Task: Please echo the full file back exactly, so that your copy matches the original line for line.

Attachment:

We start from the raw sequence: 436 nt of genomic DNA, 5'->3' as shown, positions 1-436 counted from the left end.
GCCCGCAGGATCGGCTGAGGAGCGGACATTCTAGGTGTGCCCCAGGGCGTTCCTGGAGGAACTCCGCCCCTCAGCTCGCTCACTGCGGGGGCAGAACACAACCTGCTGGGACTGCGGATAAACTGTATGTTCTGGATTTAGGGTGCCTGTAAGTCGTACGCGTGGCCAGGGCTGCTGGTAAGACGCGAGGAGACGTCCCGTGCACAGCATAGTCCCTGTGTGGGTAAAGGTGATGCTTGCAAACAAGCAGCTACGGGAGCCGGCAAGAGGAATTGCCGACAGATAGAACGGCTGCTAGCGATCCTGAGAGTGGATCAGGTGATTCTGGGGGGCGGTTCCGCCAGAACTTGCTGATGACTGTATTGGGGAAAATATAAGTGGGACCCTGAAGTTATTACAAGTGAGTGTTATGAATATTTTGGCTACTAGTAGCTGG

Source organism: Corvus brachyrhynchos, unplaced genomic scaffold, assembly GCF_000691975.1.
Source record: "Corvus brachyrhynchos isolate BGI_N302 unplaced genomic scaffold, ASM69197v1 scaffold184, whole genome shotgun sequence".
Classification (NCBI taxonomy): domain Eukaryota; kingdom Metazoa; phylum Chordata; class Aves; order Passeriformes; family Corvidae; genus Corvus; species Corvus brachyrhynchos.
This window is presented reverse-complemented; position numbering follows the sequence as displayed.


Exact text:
We start from the raw sequence: 436 nt of genomic DNA, 5'->3' as shown, positions 1-436 counted from the left end.
GCCCGCAGGATCGGCTGAGGAGCGGACATTCTAGGTGTGCCCCAGGGCGTTCCTGGAGGAACTCCGCCCCTCAGCTCGCTCACTGCGGGGGCAGAACACAACCTGCTGGGACTGCGGATAAACTGTATGTTCTGGATTTAGGGTGCCTGTAAGTCGTACGCGTGGCCAGGGCTGCTGGTAAGACGCGAGGAGACGTCCCGTGCACAGCATAGTCCCTGTGTGGGTAAAGGTGATGCTTGCAAACAAGCAGCTACGGGAGCCGGCAAGAGGAATTGCCGACAGATAGAACGGCTGCTAGCGATCCTGAGAGTGGATCAGGTGATTCTGGGGGGCGGTTCCGCCAGAACTTGCTGATGACTGTATTGGGGAAAATATAAGTGGGACCCTGAAGTTATTACAAGTGAGTGTTATGAATATTTTGGCTACTAGTAGCTGG

Source organism: Corvus brachyrhynchos, unplaced genomic scaffold, assembly GCF_000691975.1.
Source record: "Corvus brachyrhynchos isolate BGI_N302 unplaced genomic scaffold, ASM69197v1 scaffold184, whole genome shotgun sequence".
Classification (NCBI taxonomy): domain Eukaryota; kingdom Metazoa; phylum Chordata; class Aves; order Passeriformes; family Corvidae; genus Corvus; species Corvus brachyrhynchos.
This window is presented reverse-complemented; position numbering follows the sequence as displayed.